Tuesday, October 23, 2012

Playing Classical Music in Non-Standard Venues

I was surfing the web for recent news in the classical music world when I came across this interesting article of how classical music groups in the Baltimore area are performing their music in non-standard venues such as bars, public parks, open houses, and other areas. I found the article very intriguing as I saw the immediate potential of this for classical musicians.

A striking part of the article that I read mentioned a musician that stated that the raised stage of the standard concert hall places musicians on a different level than the audience. He goes on to say that when classical musicians play in venues in which they are close to the audience and the stage is not raised, the artist is taken off the "pedestal" and is consequently made more accessible to the average concert goer.

This reminds me of one of my most memorable moments from my undergraduate music career, when I performed in an art gallery. The College of Wooster was known for its undergraduate research program in which seniors take on an independent study project and work throughout their senior year on the said project. At the end of the year, the seniors present their research on a certain day. As a performance major, my senior thesis just involved preparing to give a senior recital. Being that I was one of the only senior music performance majors at the school, I was asked to play a piece from my program (a duet with a violinist) at the school's art gallery while the art majors presented their senior projects.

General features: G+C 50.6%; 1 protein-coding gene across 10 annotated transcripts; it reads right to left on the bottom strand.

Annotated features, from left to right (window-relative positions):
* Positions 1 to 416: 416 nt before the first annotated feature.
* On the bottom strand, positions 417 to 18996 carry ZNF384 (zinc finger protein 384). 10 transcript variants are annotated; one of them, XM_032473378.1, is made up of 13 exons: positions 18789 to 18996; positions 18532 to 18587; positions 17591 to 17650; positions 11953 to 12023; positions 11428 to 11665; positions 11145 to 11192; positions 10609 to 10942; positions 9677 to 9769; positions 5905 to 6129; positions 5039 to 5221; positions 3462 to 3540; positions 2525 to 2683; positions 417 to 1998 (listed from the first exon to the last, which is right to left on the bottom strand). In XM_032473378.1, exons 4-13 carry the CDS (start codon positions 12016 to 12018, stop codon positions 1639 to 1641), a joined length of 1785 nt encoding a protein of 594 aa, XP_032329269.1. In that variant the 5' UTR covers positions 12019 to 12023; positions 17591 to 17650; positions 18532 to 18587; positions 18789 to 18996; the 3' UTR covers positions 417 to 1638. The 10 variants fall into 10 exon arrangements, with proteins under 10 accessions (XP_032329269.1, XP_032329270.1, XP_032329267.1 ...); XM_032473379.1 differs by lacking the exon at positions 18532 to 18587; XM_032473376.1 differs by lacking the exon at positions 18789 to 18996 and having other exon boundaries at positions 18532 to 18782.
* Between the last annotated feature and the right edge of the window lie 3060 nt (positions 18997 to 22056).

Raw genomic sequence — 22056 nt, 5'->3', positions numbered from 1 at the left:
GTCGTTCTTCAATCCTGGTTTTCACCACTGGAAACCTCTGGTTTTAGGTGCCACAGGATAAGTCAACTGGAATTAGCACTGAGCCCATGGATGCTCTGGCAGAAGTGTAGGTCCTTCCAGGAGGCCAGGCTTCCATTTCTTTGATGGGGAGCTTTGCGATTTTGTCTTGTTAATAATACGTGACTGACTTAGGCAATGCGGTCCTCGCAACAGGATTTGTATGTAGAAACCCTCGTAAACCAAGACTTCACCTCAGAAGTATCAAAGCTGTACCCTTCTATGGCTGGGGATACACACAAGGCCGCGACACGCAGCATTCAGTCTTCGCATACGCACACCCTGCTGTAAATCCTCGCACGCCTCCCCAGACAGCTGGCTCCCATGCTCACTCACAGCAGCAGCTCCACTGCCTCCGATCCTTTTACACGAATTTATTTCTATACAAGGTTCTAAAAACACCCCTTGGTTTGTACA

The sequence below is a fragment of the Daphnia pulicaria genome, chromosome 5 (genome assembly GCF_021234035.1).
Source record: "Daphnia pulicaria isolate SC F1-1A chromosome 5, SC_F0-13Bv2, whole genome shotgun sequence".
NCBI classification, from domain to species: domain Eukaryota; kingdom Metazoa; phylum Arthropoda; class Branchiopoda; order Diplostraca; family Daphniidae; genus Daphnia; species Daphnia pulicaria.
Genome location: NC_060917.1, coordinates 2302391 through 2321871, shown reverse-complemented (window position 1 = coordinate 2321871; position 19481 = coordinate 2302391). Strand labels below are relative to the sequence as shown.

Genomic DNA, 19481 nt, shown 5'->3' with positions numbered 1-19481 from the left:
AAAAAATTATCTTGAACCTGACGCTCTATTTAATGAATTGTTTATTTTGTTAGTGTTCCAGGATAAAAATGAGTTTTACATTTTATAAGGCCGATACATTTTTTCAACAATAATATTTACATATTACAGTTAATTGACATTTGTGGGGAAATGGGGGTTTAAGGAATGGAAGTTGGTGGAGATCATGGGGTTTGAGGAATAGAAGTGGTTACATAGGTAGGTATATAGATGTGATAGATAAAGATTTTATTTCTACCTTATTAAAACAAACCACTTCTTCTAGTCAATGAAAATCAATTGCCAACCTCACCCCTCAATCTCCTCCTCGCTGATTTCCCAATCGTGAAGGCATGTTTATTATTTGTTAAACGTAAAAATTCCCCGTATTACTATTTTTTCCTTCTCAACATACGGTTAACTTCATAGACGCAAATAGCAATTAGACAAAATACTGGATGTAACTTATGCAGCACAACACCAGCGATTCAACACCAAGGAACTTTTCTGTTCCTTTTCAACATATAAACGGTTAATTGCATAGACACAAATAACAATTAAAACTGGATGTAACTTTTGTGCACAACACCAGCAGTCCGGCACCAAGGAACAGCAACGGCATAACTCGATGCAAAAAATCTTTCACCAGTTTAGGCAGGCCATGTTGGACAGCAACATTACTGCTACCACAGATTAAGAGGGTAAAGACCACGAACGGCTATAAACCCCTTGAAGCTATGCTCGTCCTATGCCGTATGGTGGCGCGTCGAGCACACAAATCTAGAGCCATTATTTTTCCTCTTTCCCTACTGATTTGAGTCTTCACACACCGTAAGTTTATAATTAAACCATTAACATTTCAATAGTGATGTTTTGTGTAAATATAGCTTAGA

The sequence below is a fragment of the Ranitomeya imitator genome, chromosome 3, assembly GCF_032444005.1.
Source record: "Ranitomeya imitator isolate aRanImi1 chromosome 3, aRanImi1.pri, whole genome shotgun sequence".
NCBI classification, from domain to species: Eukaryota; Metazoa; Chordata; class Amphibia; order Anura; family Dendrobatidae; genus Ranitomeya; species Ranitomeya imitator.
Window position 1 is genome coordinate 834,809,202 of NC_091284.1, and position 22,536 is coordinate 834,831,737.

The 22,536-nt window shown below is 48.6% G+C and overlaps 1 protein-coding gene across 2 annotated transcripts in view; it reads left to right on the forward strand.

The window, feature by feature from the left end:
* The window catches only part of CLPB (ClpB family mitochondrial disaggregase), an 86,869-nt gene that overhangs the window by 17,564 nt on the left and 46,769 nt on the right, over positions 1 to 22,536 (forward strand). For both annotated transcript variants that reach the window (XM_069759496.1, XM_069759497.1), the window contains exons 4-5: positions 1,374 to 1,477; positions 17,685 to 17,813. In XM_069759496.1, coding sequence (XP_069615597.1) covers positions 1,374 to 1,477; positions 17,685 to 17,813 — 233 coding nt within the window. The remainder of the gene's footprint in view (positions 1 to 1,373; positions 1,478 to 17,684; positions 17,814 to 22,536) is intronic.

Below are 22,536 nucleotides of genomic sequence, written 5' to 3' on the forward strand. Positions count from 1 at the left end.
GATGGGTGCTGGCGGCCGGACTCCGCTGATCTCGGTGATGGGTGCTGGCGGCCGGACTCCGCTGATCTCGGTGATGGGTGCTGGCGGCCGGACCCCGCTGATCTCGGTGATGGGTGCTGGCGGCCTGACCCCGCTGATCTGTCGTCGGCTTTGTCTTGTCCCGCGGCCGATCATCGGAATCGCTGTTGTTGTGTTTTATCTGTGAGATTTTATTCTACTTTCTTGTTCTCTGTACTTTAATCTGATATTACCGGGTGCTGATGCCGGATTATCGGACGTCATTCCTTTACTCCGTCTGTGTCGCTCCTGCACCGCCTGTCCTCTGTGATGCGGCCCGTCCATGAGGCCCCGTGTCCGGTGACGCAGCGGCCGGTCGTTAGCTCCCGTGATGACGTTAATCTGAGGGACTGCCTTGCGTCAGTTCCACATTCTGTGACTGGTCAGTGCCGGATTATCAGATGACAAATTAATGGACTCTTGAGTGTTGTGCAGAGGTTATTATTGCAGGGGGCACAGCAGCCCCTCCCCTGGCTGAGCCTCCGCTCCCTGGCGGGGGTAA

This memory not only resonated with me because of the great acoustics of the gallery, but also because I was able to perform for a more diverse crowd. I feel that this performance also was able to give proper representation to the music department, more importantly classical music as a whole.  In addition, I felt a strong sense of freedom with the audience, as this was distinctly not a music hall.  This could further lead to more performances of its kind.

This article gives me hope for classical musicians; it proves that there are more venues to play at than the "hall".  I for one would enjoy going to a bar and seeing a performance of Ravel's string quartet. Although it would be difficult to change the perception of classical music as a sacred art only performed in a concert hall, I believe that with time we can change that image. As with a multitude of things, this change will have to start with the generation. But honestly, who doesn't want to see a live performance of a Mahler symphony at a local pub?

No comments: